Rhode Island Assault Weapons Ban of 2018
The RI Assault Weapons Ban Act of 2018 would:
- Restrict the possession and sale of semiautomatic assault weapons
- Limit ammunition magazines to ten (10) or less rounds
- Make provisions for “grandfathered” ownership of weapons
- Make exceptions for law enforcement
Banning Assault Weapons Lowers Gun Violence Significantly
The federal lack of response leaves no choice but for R.I. to take action with common sense gun legislation.
We don’t know where the next mass shooting will occur: a school, church, movie theater, park, concert, or mall.
We do know that we can take steps to prevent this violence from occurring in Rhode Island.
During the Federal Assault Weapons Ban (1994-2004)
37% decrease in incidents and 42% decrease in deaths
After Ban Expires (2004-2014)
183% increase in incidents and 239% increase in deaths
Connecticut Lowers Gun Violence with Tougher Gun Control
In the wake of the 2012 mass shooting at Sandy Hook Elementary School Connecticut passed gun safety legislation, including an assault weapons ban.
These new laws have resulted in the fastest drop in violent crime of any state over the last four years.
Connecticut is now one of the states with the strictest gun safety laws and has one of the lowest rates of gun deaths.
Conversely, states with the most lax laws, including Alabama, Alaska and Louisiana, have the highest rates of gun deaths.
R.I. lags behind our neighbors as well as other like-minded states in banning assault weapons. As of February 2018, the following states ban assault weapons:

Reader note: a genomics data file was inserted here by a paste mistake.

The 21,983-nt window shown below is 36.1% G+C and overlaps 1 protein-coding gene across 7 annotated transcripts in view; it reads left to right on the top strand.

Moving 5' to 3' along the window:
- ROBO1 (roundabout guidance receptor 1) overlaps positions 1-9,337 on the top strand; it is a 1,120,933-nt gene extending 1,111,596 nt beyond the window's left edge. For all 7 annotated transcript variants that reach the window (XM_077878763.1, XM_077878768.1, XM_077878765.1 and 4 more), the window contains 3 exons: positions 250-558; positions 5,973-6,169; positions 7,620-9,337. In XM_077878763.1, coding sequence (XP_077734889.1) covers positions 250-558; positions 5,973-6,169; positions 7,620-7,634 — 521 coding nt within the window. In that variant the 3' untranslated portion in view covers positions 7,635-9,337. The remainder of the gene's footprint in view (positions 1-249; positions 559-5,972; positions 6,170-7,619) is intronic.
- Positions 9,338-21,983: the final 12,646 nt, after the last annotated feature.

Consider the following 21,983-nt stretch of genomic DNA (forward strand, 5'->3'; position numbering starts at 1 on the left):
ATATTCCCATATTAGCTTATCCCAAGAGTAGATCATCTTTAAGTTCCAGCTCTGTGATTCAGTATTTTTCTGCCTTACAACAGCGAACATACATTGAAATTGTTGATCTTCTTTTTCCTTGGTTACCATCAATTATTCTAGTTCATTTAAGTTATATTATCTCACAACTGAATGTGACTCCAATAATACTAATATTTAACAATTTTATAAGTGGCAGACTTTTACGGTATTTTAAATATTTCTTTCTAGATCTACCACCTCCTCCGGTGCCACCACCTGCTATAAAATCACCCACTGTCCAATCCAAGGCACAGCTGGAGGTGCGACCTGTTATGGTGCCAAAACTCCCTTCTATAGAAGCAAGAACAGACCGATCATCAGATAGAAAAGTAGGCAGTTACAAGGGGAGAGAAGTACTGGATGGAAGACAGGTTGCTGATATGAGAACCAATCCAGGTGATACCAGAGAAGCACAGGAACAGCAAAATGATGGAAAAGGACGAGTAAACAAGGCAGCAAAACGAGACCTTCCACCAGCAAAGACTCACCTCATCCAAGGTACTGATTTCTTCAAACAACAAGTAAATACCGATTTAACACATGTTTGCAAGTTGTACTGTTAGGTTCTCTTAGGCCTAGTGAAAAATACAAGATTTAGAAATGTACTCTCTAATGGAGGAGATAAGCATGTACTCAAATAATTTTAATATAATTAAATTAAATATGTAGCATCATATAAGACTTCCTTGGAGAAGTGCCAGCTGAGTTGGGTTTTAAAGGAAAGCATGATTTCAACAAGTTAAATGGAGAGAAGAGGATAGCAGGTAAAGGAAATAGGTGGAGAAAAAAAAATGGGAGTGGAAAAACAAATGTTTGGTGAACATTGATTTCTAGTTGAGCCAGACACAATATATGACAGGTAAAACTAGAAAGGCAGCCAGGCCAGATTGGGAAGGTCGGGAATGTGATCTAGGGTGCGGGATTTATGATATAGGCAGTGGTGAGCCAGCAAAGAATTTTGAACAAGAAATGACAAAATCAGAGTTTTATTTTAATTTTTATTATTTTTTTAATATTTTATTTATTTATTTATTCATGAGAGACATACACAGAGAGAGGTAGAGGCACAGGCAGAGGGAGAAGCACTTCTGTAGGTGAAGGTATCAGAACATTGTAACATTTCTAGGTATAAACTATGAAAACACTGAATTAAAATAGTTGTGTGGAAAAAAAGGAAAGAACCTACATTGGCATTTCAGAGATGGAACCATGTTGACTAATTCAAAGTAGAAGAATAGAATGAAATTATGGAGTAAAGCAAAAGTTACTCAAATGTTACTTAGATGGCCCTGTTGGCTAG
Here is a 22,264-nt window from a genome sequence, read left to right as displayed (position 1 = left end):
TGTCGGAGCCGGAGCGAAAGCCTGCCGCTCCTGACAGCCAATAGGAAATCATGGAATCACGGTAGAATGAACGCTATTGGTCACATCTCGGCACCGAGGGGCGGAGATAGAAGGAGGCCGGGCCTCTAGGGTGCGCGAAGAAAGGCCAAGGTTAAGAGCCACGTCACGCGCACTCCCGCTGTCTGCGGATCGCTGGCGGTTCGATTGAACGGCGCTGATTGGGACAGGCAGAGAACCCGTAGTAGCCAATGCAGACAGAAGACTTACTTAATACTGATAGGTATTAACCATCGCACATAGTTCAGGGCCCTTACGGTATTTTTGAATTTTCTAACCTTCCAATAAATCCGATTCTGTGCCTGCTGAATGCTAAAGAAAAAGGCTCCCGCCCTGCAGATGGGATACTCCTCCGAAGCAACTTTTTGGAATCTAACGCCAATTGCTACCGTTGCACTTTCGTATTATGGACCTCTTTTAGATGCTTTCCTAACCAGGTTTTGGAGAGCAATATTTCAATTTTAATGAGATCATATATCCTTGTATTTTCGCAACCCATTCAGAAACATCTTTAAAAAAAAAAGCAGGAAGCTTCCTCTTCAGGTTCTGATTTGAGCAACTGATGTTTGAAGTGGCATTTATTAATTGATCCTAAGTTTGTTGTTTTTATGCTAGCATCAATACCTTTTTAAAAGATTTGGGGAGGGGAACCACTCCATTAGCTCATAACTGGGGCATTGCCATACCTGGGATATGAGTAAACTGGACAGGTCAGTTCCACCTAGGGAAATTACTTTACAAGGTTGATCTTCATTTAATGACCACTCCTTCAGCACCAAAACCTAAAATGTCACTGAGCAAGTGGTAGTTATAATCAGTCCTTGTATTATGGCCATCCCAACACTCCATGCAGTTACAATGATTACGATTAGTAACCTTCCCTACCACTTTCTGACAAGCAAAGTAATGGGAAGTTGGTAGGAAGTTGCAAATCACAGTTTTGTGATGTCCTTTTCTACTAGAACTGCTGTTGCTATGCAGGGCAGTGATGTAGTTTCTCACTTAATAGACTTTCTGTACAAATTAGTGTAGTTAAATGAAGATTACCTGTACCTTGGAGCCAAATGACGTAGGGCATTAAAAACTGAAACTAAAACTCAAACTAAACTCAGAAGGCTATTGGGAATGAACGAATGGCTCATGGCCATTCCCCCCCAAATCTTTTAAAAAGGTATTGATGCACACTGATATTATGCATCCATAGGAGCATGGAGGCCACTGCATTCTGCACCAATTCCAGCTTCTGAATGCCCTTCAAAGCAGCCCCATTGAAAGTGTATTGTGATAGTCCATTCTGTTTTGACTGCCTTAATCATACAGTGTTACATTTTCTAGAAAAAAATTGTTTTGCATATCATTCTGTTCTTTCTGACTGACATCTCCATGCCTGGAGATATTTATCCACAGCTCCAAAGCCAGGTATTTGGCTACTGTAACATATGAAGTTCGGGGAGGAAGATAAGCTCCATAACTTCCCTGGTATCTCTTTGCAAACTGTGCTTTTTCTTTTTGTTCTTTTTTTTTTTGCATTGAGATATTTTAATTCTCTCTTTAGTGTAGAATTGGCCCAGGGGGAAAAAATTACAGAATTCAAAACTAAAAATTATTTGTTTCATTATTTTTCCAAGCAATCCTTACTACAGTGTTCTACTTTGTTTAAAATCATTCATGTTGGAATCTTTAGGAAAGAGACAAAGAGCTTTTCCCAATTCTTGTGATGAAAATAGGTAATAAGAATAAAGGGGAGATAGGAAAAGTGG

- New York
- New Jersey
Which Community is Next?
As a nation, we are on track to far exceed the 2004-2014 increase in gun massacres. Since 2015 the number of mass shootings deaths and incidents involving assault-style weapons have increased dramatically:
- 17 killed, 14+ injured at a high school in Parkland, FL on February 14, 2018
- 4 killed, 1 injured at a car wash in Melcroft, PA on January 28, 2018
- 5 killed, 10 injured at an elementary school and other locations in Rancho Tehama, CA on November 14, 2017
- 26 killed, 20 injured at a church in Sutherland Springs, TX on November 5, 2017
- 58 people killed, 546 injured at concert in Las Vegas, NV on October 1, 2017
- 8 killed, 1 injured at a home in Plano, TX on September 10, 2017
- 5 killed, 11 injured at a peaceful protest in Dallas, TX on July 7, 2016
- 49 killed, 53 injured at a nightclub in Orlando, FL on July 12, 2016
- 3 killed, 14 injured at a manufacturing company in Hesston, KS on February 25, 2016
- 14 killed, 21 injured at a holiday party in San Bernardino, CA on December 2, 2015
- 3 killed, 9 injured at a Planned Parenthood health clinic in Colorado Springs, CO on November 27, 2015
- 3 killed in downtown Colorado Springs, CO on October 31, 2015
- 5 killed, 2 injured at a Naval reserve center in Chattanooga, TN on September 16, 2015
An American Epidemic
It is not mental health, video games, or racial diversity that makes the difference in the incredibly high rate of gun violence in America versus the rest of the world. The factor that has created this American epidemic of violence is the sheer number of guns.
A former student kills 17 and injures more than 14 with assault-style weapons.
Data shows the strong correlation of gun ownership and gun violence and death in America, and it far exceeds all other wealthy nations.
The killer used a military-style assault rifle, a Ruger’s AR-15, and was clad in a ballistic (bullet-proof) vest.
The shooter maximized his killing ability by using easily accessible weapons that allow the firing of hundreds of rounds in minutes.
Gunman kills eight at party with multiple automatic weapons.
The killer in Orlando was able to fire 200 bullets in the first 20 minutes of his rampage, which ultimately killed 49 people and wounded 53 others.
Clearly intent on killing as many people as possible, the killers used semiautomatic weapons, had thousands of rounds of ammunition, and high capacity magazines.
High capacity magazines enabled the shooter to fire 154 rounds in less than 5 minutes.